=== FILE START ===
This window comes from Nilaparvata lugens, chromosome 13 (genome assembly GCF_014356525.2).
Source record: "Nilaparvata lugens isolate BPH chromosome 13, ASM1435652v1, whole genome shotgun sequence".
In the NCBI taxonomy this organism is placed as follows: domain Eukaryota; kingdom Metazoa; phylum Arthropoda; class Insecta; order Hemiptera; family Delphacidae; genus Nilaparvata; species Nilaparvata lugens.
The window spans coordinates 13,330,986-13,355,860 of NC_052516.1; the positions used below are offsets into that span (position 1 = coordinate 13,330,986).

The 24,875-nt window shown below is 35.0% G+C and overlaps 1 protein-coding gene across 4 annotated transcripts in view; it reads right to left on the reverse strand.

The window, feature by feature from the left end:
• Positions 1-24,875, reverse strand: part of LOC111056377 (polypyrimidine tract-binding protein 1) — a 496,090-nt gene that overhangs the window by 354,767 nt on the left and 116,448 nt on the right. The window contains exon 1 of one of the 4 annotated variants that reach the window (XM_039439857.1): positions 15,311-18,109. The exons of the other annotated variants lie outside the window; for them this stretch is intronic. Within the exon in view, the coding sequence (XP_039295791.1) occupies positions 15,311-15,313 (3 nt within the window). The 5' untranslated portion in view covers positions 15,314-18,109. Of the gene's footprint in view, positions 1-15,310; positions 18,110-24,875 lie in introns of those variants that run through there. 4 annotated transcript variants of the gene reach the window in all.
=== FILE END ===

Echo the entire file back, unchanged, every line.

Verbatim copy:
This window comes from Nilaparvata lugens, chromosome 13 (genome assembly GCF_014356525.2).
Source record: "Nilaparvata lugens isolate BPH chromosome 13, ASM1435652v1, whole genome shotgun sequence".
In the NCBI taxonomy this organism is placed as follows: domain Eukaryota; kingdom Metazoa; phylum Arthropoda; class Insecta; order Hemiptera; family Delphacidae; genus Nilaparvata; species Nilaparvata lugens.
The window spans coordinates 13,330,986-13,355,860 of NC_052516.1; the positions used below are offsets into that span (position 1 = coordinate 13,330,986).

The 24,875-nt window shown below is 35.0% G+C and overlaps 1 protein-coding gene across 4 annotated transcripts in view; it reads right to left on the reverse strand.

The window, feature by feature from the left end:
• Positions 1-24,875, reverse strand: part of LOC111056377 (polypyrimidine tract-binding protein 1) — a 496,090-nt gene that overhangs the window by 354,767 nt on the left and 116,448 nt on the right. The window contains exon 1 of one of the 4 annotated variants that reach the window (XM_039439857.1): positions 15,311-18,109. The exons of the other annotated variants lie outside the window; for them this stretch is intronic. Within the exon in view, the coding sequence (XP_039295791.1) occupies positions 15,311-15,313 (3 nt within the window). The 5' untranslated portion in view covers positions 15,314-18,109. Of the gene's footprint in view, positions 1-15,310; positions 18,110-24,875 lie in introns of those variants that run through there. 4 annotated transcript variants of the gene reach the window in all.